I couldn’t say a single word; something—it must have been a piece of the rhubarb pie— stuck in my throat. So I sat there and watched her moving quietly about in that immaculate kitchen. After a time I walked over to where she stood by the table and put my arm around her quickly. She half turned her head, in her quick, businesslike way. I noted how firm and clean and sweet her face was.

“Harriet,” I said, “you grow younger every year.”

No response.

“Harriet,” I said, “I haven’t seen a single person anywhere on my journey that I like as much as I do you.”

The quick blood came up.

“There—there—David!” she said.

So I stepped away.

“And as for rhubarb pie, Harriet—”

When I first came to my farm years ago there were mornings when I woke up with the strong impression that I had just been hearing the most exquisite sounds of music. I don’t know whether this is at all a common experience, but in those days (and farther back in my early boyhood) I had it frequently. It did not seem exactly like music either, but was rather a sense of harmony, so wonderful, so pervasive that it cannot be described. I have not had it so often in recent years, but on the morning after I reached home it came to me as I awakened with a strange depth and sweetness. I lay for a moment there in my clean bed. The morning sun was up and coming in cheerfully through the vines at the window; a gentle breeze stirred the clean white curtains, and I could smell even there the odours of the garden.

I wish I had room to tell, but I cannot, of all the crowded experiences of that day—the renewal of acquaintance with the fields, the cattle, the fowls, the bees, of my long talks with Harriet and Dick Sheridan, who had cared for my work while I was away; of the wonderful visit of the Scotch Preacher, of Horace’s shrewd and whimsical comments upon the general absurdity of the head of the Grayson family—oh, of a thousand things—and how when I went into my study and took up the nearest book in my favourite case—it chanced to be “The Bible in Spain”—it opened of itself at one of my favourite passages, the one beginning:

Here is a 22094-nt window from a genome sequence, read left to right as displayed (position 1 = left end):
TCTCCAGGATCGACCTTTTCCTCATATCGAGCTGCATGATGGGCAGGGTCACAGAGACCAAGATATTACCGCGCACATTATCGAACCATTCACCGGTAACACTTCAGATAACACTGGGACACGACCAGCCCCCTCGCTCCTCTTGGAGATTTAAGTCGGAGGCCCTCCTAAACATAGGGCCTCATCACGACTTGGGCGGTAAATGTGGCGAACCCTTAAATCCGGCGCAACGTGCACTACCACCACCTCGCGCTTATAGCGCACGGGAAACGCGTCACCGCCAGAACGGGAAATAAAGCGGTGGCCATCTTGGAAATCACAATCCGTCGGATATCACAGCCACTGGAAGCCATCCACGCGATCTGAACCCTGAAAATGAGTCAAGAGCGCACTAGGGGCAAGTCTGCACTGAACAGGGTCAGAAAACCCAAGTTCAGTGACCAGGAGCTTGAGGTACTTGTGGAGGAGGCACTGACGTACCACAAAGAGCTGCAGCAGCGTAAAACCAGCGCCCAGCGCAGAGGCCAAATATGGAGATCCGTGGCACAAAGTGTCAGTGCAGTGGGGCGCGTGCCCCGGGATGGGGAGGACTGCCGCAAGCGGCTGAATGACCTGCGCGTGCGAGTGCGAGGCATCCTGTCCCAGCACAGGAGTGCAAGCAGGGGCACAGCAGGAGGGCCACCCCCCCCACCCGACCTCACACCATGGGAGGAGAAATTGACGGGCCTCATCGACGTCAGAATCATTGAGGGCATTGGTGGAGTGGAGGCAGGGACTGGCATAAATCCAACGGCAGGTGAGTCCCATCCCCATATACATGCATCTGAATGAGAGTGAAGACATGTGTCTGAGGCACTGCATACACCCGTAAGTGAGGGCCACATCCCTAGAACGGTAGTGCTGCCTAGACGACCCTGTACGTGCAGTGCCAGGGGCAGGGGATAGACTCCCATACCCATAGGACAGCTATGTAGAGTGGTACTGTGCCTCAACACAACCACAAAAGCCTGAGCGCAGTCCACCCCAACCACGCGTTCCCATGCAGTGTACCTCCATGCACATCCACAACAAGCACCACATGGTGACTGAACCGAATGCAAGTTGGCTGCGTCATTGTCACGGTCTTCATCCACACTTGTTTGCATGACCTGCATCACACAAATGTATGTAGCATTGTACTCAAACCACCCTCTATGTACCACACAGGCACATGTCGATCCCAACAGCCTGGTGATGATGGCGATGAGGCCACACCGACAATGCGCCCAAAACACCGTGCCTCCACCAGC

“Mistos amande, I am content—”

So it’s all over! It has been a great experience; and it seems to me now that I have a firmer grip on life, and a firmer trust in that Power which orders the ages. In a book I read not long ago, called “A Modern Utopia,” the writer provides in his imaginary perfect state of society a class of leaders known as Samurai. And, from time to time, it is the custom of these Samurai to cut themselves loose from the crowding world of men, and with packs on their backs go away alone to far places in the deserts or on Arctic ice caps. I am convinced that every man needs some such change as this, an opportunity to think things out, to get a new grip on life, and a new hold on God. But not for me the Arctic ice cap or the desert! I choose the Friendly Road—and all the common people who travel in it or live along it—I choose even the busy city at the end of it.